Some conservatives seem to have taken leave of their senses and/or developed a bad case of amnesia when it comes to Newt Gingrich. He’s credited with “leading the conservative movement for 25 years.” (Really? After he was booted from the speakership, what did he do to further conservative values and causes?) He’s labeled as a conviction conservative. (Really? Was hawking Freddie Mac and ethanol subsidies a pro-conservative or a pro-Newt endeavor?) He’s credited with grand accomplishments as speaker of the House. (Really? He lost the government-shutdown standoff to Bill Clinton and lambasted conservatives who objected to his penchant for excessive compromise.) He’s more mature and sober. they say. (Really? Attacking Rep. Paul Ryan for “rightwing social engineering” wasn’t exactly a responsible move.)

Just as we saw with Herman Cain and, before him, with Texas Gov. Rick Perry, some otherwise sensible conservatives seem to be in massive denial about Gingrich in an apparent effort to find some not-Romney candidate, no matter how flawed. True, not all conservatives have drunk the Kool-aid. George Will mocked on ABC’s “This Week” the notion that Gingrich was hired as an “historian” by Freddie Mac, succinctly describing Gingrich as “embod[ying] everything disagreeable about modern Washington.” And yet, for every George Will there are a handful of talk-show hosts and pundits who fancy Gingrich as conservatives’ knight in shining armor.

The Gingrich fan club might do well to consider three items that landed in my inbox Sunday evening.

First is Tim Carney’s must-read take on Gingrich’s denials that he engaged in “lobbying.” Carney explains:

While some consultants simply provide strategy or advice, Gingrich directly contacted lawmakers in an effort to win their votes.

Three former Republican congressional staffers told me that Gingrich was calling around Capitol Hill and visiting Republican congressmen in 2003 in an effort to convince conservatives to support a bill expanding Medicare to include prescription-drug subsidies. . . .

One former House staffer told me of a 2003 meeting hosted by Rep. Jack Kingston where Gingrich spoke. Kingston would regularly host “Theme Team” meetings with a few Republican congressmen and some of their staff. Just before the House vote, Gingrich was the special guest at this meeting, and he brought one message to the members: Pass the drug bill for the good of the Republican Party.

Carney points to the federal statute on lobbying. That specifies that a lobbyist includes someone making a “lobbying contact”; that is, engaging in “any oral, written or electronic communication to a covered official [such as a congressman] that is made on behalf of a client with regard to . . . the formulation, modification, or adoption of Federal legislation.” Yup, that’s what Gingrich did. (As an aside, it is interesting that Gingrich pleaded with lawmakers to keep their eyes on the polls, rather than stick to conservative values.)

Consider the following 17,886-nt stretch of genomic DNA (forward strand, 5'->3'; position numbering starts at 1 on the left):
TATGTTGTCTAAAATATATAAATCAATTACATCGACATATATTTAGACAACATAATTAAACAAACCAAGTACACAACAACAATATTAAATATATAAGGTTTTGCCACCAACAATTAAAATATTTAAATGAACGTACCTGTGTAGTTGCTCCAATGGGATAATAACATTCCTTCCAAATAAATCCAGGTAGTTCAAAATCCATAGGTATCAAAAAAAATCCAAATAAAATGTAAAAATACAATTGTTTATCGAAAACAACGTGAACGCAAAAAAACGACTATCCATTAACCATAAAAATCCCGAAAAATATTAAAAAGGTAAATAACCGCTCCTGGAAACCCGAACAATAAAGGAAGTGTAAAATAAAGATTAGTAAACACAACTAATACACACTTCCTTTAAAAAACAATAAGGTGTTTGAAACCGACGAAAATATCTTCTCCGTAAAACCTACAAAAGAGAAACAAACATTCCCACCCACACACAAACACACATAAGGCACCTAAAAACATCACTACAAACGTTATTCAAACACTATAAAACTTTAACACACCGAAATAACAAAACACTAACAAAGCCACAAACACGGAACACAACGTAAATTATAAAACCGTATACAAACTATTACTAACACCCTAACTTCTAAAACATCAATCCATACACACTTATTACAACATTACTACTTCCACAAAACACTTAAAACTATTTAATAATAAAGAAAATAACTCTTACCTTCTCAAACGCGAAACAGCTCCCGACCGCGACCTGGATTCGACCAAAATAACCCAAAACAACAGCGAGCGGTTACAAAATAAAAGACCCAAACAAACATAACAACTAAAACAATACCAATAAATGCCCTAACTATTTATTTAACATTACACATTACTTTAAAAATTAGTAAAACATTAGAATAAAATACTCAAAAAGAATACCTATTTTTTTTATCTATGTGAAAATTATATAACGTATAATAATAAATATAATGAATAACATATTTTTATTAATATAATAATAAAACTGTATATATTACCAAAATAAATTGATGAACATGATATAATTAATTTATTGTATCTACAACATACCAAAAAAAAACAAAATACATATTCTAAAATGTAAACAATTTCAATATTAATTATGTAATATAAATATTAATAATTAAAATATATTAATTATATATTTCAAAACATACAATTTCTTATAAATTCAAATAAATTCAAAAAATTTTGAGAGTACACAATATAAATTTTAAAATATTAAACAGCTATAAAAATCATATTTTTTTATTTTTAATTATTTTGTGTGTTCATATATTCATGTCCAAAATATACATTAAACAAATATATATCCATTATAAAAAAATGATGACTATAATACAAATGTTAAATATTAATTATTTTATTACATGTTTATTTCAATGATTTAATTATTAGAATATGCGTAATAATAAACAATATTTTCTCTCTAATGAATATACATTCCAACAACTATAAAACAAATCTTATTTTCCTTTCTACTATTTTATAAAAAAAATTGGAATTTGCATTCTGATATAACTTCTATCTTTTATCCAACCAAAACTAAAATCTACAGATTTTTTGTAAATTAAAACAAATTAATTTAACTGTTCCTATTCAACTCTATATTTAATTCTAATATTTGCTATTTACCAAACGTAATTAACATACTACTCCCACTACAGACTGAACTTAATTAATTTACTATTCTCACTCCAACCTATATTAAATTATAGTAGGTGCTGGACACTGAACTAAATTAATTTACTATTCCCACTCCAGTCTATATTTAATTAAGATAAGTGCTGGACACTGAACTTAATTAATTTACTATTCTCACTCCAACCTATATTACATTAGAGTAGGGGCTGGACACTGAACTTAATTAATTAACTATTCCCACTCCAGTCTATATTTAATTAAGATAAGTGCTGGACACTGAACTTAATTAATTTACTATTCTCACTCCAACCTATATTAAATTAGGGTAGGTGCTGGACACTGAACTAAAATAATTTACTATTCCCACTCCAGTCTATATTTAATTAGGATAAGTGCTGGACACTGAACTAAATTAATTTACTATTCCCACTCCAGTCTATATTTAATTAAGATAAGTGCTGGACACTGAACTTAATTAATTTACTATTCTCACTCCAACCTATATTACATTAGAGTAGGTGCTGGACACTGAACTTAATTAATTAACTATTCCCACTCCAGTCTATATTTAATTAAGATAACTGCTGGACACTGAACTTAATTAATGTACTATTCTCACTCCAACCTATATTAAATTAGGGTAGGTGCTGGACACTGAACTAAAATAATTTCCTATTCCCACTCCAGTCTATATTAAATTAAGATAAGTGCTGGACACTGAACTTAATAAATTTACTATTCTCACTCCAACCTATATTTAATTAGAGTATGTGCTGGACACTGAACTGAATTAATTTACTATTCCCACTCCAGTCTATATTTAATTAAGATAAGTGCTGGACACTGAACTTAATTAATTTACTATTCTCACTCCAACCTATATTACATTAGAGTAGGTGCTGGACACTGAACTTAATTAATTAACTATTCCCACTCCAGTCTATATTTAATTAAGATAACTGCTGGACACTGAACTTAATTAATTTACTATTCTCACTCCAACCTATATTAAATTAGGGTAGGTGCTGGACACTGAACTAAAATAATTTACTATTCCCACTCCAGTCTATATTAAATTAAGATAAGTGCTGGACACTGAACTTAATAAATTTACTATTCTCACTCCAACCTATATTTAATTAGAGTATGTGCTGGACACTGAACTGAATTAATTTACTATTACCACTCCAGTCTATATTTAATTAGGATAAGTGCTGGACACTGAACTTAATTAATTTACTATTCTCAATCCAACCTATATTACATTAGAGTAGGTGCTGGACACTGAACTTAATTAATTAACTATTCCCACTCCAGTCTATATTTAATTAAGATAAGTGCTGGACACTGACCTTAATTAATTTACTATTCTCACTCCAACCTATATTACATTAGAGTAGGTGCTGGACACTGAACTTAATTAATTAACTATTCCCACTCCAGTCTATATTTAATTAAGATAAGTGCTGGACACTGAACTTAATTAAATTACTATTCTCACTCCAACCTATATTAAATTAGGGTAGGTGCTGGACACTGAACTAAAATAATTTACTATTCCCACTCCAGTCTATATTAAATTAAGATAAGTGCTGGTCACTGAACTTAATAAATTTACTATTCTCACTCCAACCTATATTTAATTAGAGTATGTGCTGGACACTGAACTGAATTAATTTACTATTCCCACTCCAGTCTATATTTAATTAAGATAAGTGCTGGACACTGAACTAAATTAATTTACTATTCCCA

Second, the former Obama bundler “John”, whom I have written about, e-mailed me Sunday. He was fretful about the newfound fascination with Gingrich. He wrote, “For what it is worth, I cannot see Independents supporting Gingrich. Certainly none I know will. It would present them with a simply horrible, gut wrenching choice: Obama, who we feel is hopelessly over his head and has seriously erred on his priorities and leadership to the detriment of the country. . . and Gingrich who makes Clinton look noble and a paragon of morality and is truly a narcissistic egomaniac who has violated far more conservative principles in his material pursuits than Romney in his governorship.”

He warns: “It makes no sense and is totally self destructive. Republicans will reap what they sow if they nominate Gingrich and the country will pay the price.” He adds with some despondency: “I really don’t get this purity expectation that by definition no politician can ever live up to and still be electable. . . . I mean do they ever look beyond their emotional needs for some perceived virtuous ‘knight’ who is going to come to the country’s rescue?”

Finally, an e-mail comes from a “a political science professor and a psychoanalyst” (boy, isn’t that a useful combination these days). In a lengthy missive, he points out that what I called Gingrich’s lack of self-discipline is better described as “impulsiveness.” He explains: “We saw this before in the prelude to the government shutdown when he was not treated, as he believed he deserved to be by then President Clinton. Might I add the obvious—that impulsiveness in the Oval Office is absolutely dangerous. It is all the more so when it is coupled, as it is in Mr. Gingrich’s case by the view that every idea or whim of his is a gem. Again, the word that best describes this is grandiosity.”

He argues, “Impulsiveness coupled with grandiosity is an absolutely scary character combination and no one who combines these two character traits should ever be inside the White House except to visit.”

Well, those are pretty powerful arguments against a Gingrich candidacy. But more to the point, they all suggest that some Republican voters and a great many conservative pundits place far too much weight on glibness and ideological fervor and too little on electability, character and governing ability.

Republicans will have to sort out who they think is the best candidate to lead the party, but they would do well to consider more than a checklist of positions on issues. They are electing a president to lead the Free World, a job that requires immense courage, integrity and sometimes humility. If they disregard these qualities in selecting a nominee, the GOP and the country will be the losers.